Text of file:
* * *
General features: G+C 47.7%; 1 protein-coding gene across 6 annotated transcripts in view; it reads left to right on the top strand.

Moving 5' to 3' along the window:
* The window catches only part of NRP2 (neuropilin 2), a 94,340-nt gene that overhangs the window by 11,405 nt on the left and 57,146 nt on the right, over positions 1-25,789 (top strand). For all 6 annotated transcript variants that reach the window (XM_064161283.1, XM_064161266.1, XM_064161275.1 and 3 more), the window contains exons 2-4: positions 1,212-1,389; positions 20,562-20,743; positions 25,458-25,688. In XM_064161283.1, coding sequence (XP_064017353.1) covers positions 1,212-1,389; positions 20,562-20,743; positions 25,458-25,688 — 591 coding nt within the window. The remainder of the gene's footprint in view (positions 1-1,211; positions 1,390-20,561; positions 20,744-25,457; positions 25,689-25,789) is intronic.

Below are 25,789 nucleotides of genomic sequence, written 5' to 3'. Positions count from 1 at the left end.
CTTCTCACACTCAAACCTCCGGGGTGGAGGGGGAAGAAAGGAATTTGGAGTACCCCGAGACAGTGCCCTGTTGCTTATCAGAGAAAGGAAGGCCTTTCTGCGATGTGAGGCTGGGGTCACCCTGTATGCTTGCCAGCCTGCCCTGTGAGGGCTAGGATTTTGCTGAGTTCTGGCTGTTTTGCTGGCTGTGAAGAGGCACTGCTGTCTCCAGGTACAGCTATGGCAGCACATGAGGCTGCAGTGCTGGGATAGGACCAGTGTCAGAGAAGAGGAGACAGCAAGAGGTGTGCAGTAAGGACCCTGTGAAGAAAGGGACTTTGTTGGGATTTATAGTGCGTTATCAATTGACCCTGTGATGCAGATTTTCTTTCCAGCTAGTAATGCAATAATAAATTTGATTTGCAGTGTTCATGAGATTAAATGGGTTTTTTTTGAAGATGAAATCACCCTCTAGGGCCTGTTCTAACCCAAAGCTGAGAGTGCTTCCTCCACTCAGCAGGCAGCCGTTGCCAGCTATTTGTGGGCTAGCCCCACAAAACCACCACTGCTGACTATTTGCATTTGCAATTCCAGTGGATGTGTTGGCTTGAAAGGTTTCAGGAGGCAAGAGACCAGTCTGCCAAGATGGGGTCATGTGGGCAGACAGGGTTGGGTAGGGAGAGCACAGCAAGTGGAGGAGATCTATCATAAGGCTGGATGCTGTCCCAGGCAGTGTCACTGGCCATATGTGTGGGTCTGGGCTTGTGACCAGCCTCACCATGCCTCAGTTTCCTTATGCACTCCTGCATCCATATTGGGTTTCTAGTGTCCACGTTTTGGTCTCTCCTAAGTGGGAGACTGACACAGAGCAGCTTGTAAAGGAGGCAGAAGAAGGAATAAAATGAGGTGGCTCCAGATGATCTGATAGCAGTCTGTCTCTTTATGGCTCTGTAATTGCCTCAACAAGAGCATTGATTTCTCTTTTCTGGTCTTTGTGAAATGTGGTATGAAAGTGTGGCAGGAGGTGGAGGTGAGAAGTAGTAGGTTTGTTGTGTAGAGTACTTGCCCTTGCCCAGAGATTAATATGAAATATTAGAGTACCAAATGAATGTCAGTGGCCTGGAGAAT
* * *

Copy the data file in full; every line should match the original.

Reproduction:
General features: G+C 47.7%; 1 protein-coding gene across 6 annotated transcripts in view; it reads left to right on the top strand.

Moving 5' to 3' along the window:
* The window catches only part of NRP2 (neuropilin 2), a 94,340-nt gene that overhangs the window by 11,405 nt on the left and 57,146 nt on the right, over positions 1-25,789 (top strand). For all 6 annotated transcript variants that reach the window (XM_064161283.1, XM_064161266.1, XM_064161275.1 and 3 more), the window contains exons 2-4: positions 1,212-1,389; positions 20,562-20,743; positions 25,458-25,688. In XM_064161283.1, coding sequence (XP_064017353.1) covers positions 1,212-1,389; positions 20,562-20,743; positions 25,458-25,688 — 591 coding nt within the window. The remainder of the gene's footprint in view (positions 1-1,211; positions 1,390-20,561; positions 20,744-25,457; positions 25,689-25,789) is intronic.

Below are 25,789 nucleotides of genomic sequence, written 5' to 3'. Positions count from 1 at the left end.
CTTCTCACACTCAAACCTCCGGGGTGGAGGGGGAAGAAAGGAATTTGGAGTACCCCGAGACAGTGCCCTGTTGCTTATCAGAGAAAGGAAGGCCTTTCTGCGATGTGAGGCTGGGGTCACCCTGTATGCTTGCCAGCCTGCCCTGTGAGGGCTAGGATTTTGCTGAGTTCTGGCTGTTTTGCTGGCTGTGAAGAGGCACTGCTGTCTCCAGGTACAGCTATGGCAGCACATGAGGCTGCAGTGCTGGGATAGGACCAGTGTCAGAGAAGAGGAGACAGCAAGAGGTGTGCAGTAAGGACCCTGTGAAGAAAGGGACTTTGTTGGGATTTATAGTGCGTTATCAATTGACCCTGTGATGCAGATTTTCTTTCCAGCTAGTAATGCAATAATAAATTTGATTTGCAGTGTTCATGAGATTAAATGGGTTTTTTTTGAAGATGAAATCACCCTCTAGGGCCTGTTCTAACCCAAAGCTGAGAGTGCTTCCTCCACTCAGCAGGCAGCCGTTGCCAGCTATTTGTGGGCTAGCCCCACAAAACCACCACTGCTGACTATTTGCATTTGCAATTCCAGTGGATGTGTTGGCTTGAAAGGTTTCAGGAGGCAAGAGACCAGTCTGCCAAGATGGGGTCATGTGGGCAGACAGGGTTGGGTAGGGAGAGCACAGCAAGTGGAGGAGATCTATCATAAGGCTGGATGCTGTCCCAGGCAGTGTCACTGGCCATATGTGTGGGTCTGGGCTTGTGACCAGCCTCACCATGCCTCAGTTTCCTTATGCACTCCTGCATCCATATTGGGTTTCTAGTGTCCACGTTTTGGTCTCTCCTAAGTGGGAGACTGACACAGAGCAGCTTGTAAAGGAGGCAGAAGAAGGAATAAAATGAGGTGGCTCCAGATGATCTGATAGCAGTCTGTCTCTTTATGGCTCTGTAATTGCCTCAACAAGAGCATTGATTTCTCTTTTCTGGTCTTTGTGAAATGTGGTATGAAAGTGTGGCAGGAGGTGGAGGTGAGAAGTAGTAGGTTTGTTGTGTAGAGTACTTGCCCTTGCCCAGAGATTAATATGAAATATTAGAGTACCAAATGAATGTCAGTGGCCTGGAGAAT